Document says coronavirus variant as infectious as chicken pox, may be easily transmissible regardless of vaccination status
The Delta variant of the coronavirus, described by authorities in Pakistan as comprising the bulk of confirmed infections being reported daily in the country, is far more contagious than all other identified versions of the virus, and is also more likely to break through protection offered by available vaccines, warns an internal report compiled by the U.S. Centers for Disease Control and Prevention (CDC).
According to the report, which was publicized by the Washington Post on Thursday evening, the Delta variant is more transmissible than the viruses responsible for MERS, SARS, Ebola, the common cold, the seasonal flu and smallpox, and is believed to be as contagious as chickenpox.
It also warns that the amount of virus in a person infected with Delta is a thousand-fold more than that seen in people infected with the original strain of the virus, and that detailed analysis of the spread of cases showed that people infected with Delta had a significantly higher viral load in their nose and throat, regardless of vaccination status.
The internal document, which emerged after the CDC advised re-imposing masking mandates—especially among vaccinated people indoors—says infections of the Delta variant might be more likely to lead to severe illness, citing studies from Canada and Scotland that found that people infected with the variant are more likely to be hospitalized. A separate study in Singapore suggested they are more likely to require oxygen.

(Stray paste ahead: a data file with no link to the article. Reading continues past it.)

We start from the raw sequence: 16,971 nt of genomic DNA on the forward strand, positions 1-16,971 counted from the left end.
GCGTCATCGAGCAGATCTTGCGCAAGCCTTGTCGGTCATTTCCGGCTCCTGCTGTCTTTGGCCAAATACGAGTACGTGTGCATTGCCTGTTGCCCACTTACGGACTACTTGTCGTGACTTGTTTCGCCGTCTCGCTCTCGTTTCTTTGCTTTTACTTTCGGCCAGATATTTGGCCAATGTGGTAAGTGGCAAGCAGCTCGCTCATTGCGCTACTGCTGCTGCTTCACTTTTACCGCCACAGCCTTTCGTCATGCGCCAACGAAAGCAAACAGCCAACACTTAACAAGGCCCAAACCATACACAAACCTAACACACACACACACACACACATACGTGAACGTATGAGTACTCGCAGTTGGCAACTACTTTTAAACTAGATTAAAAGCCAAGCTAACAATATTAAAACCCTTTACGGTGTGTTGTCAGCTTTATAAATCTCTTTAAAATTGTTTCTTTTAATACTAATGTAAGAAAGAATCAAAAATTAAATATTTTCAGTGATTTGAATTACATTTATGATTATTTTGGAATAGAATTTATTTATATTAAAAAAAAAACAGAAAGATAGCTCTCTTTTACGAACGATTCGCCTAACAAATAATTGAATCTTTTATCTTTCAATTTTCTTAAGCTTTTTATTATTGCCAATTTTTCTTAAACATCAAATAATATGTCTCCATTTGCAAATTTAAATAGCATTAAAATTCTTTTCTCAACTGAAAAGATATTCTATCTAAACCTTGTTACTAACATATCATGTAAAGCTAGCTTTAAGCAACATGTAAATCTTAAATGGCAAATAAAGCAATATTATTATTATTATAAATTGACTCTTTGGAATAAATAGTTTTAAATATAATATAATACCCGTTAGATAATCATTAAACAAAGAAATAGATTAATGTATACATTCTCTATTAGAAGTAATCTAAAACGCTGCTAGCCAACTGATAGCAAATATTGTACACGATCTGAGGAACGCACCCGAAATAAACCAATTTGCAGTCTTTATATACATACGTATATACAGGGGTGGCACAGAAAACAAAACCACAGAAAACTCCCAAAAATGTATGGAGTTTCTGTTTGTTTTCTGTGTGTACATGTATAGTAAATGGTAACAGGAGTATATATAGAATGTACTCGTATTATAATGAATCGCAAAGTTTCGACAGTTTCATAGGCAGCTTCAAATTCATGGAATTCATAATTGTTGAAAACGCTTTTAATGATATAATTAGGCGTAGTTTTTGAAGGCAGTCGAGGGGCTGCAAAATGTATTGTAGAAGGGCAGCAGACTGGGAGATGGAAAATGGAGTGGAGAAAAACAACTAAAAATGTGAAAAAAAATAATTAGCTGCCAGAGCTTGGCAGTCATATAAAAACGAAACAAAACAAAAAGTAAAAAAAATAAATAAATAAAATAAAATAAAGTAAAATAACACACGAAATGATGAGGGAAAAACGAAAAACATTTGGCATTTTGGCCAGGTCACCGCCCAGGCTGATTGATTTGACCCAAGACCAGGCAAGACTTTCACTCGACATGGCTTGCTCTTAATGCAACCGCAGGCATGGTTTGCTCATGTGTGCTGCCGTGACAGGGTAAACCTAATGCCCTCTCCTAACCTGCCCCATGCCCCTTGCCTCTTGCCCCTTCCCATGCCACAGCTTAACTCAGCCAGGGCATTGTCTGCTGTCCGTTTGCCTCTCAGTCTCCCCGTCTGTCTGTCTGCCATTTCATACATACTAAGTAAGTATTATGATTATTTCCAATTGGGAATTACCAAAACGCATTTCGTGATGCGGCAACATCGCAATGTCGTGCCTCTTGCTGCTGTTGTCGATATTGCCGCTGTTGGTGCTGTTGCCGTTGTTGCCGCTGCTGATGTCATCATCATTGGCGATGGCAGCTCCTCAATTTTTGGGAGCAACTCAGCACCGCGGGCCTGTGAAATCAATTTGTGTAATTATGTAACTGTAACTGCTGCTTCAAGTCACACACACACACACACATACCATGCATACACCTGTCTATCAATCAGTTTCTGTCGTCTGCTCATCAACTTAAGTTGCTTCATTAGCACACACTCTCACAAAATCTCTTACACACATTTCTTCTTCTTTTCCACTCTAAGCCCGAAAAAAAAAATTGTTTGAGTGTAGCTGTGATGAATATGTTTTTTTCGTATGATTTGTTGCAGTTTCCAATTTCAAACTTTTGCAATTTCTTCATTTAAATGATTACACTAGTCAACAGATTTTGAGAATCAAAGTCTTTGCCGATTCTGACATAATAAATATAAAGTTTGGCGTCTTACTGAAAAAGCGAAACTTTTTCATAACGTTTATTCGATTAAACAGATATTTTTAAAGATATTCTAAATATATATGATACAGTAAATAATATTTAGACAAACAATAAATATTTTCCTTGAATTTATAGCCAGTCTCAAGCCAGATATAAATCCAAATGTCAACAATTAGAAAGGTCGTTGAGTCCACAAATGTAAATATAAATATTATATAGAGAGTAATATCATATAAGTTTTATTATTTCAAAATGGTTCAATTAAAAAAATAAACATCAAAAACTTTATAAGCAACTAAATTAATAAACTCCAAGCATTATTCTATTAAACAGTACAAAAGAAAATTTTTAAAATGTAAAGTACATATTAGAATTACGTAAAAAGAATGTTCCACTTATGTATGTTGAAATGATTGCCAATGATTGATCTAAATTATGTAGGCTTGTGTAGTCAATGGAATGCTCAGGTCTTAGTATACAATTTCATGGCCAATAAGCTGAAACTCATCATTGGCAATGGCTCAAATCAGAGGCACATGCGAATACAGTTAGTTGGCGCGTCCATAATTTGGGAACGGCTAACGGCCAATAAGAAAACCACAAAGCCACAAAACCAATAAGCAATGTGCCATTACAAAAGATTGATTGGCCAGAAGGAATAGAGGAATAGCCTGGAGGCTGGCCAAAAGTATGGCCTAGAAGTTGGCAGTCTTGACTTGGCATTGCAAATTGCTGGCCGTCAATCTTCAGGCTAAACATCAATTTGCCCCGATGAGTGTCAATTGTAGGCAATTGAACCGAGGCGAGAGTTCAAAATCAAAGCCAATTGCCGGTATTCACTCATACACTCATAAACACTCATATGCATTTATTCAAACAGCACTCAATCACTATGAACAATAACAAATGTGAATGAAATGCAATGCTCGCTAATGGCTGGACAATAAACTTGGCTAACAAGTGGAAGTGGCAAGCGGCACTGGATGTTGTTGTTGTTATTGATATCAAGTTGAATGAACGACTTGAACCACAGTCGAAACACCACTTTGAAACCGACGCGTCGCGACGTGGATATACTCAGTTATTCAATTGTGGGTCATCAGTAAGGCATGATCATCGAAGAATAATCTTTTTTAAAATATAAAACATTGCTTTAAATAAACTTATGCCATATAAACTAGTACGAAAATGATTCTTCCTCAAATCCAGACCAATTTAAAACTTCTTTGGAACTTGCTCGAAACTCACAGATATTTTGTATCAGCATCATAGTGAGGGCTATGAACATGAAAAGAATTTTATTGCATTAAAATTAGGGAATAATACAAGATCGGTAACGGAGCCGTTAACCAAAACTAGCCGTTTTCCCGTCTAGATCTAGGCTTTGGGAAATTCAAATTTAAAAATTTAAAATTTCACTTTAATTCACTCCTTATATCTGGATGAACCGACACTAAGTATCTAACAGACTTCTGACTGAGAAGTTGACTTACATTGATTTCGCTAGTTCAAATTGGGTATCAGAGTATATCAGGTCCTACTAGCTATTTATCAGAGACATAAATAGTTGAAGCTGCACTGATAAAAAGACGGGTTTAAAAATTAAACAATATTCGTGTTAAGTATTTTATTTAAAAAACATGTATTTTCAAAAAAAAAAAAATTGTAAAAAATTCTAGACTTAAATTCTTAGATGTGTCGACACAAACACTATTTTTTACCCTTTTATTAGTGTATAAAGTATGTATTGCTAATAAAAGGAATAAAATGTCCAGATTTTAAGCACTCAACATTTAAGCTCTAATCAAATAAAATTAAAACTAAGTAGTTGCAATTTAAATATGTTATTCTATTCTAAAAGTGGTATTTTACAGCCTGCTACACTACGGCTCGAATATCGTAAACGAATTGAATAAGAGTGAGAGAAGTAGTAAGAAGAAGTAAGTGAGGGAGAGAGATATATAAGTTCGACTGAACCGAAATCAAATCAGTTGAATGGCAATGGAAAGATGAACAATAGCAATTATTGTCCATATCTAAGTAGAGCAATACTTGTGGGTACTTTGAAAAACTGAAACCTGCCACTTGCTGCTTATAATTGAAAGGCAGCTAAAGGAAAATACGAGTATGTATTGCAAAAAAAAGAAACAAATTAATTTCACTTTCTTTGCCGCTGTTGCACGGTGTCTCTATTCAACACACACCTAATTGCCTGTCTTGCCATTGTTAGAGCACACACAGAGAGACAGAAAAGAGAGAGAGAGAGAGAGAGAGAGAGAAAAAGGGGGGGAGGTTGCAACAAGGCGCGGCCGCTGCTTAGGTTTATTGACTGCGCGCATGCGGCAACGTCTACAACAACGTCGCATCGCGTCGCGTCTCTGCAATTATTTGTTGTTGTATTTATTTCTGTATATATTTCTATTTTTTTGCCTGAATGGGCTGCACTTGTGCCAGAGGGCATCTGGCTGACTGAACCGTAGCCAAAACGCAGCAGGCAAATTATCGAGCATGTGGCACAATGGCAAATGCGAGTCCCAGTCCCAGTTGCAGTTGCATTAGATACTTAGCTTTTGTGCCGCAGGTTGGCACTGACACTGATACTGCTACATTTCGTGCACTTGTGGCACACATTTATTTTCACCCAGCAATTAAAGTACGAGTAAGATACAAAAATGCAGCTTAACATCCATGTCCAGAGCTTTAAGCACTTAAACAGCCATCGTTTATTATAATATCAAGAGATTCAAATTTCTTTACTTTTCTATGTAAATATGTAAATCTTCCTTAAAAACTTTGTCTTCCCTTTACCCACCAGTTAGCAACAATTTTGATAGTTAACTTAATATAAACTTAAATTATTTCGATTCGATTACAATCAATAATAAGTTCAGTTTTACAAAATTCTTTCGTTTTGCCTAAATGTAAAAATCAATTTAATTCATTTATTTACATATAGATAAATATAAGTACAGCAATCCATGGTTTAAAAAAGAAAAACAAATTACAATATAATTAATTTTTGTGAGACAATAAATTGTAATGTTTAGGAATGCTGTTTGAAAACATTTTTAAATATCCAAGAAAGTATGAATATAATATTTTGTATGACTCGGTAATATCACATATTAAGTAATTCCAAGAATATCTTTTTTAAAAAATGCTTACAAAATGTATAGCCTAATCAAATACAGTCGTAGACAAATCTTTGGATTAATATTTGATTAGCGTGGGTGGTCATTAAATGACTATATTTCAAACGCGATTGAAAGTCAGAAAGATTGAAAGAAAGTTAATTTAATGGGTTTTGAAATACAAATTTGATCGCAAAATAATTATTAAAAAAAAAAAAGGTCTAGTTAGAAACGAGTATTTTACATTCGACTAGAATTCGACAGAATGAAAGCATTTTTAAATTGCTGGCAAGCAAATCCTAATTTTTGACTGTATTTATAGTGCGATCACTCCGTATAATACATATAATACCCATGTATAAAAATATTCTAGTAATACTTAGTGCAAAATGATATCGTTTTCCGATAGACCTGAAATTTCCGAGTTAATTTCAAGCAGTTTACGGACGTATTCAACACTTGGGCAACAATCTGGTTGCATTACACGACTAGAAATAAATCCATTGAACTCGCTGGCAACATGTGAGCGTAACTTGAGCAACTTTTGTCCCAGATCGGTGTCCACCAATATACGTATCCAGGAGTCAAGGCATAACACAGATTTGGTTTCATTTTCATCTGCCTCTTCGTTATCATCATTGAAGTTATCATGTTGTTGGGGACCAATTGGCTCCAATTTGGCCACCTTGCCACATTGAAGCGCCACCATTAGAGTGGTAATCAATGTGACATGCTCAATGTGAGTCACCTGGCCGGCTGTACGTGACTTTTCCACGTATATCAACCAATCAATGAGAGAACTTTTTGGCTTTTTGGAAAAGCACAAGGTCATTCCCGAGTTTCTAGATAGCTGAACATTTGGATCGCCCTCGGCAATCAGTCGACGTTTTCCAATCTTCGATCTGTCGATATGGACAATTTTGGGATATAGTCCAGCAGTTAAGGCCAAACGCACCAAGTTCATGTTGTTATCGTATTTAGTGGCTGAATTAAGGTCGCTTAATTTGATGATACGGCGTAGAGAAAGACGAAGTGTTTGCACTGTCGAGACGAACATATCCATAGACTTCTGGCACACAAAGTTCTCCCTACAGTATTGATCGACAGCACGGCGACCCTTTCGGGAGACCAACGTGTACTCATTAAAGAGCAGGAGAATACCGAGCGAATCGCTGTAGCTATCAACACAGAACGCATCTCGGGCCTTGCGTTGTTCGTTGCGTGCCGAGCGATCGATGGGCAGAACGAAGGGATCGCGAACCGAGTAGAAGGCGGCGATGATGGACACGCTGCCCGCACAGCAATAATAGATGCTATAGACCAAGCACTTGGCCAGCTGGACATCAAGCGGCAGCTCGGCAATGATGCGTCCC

According to the CDC, the Delta infection also lasts longer than the original strain of COVID-19, with data suggesting that it can last for up to 18 days, compared to the 13 days witnessed earlier. “Risk of reinfection with Delta may be higher compared to the Alpha variant, but only if prior infection [was 180 days or earlier],” it added.
Reassuringly, the CDC document says, vaccines are still highly effective in preventing serious illness, hospitalization and death. The data indicates that even though vaccinated people are also aiding in the spread of the virus, it is likely to a far lesser degree than the unvaccinated.
The CDC document cites data from multiple studies conducted globally, including an analysis of a recent outbreak in Massachusetts.
While Pakistan doesn’t provide detailed analysis of variant spread—with Special Assistant to the P.M. on Health Dr. Faisal Sultan telling BBC Urdu it was because genomic sequencing was “expensive”—a random sampling of 94 samples of COVID-19 patients in Karachi found 65 (69 percent) were of the Delta variant. Experts believe its true spread might be closer to 75 percent.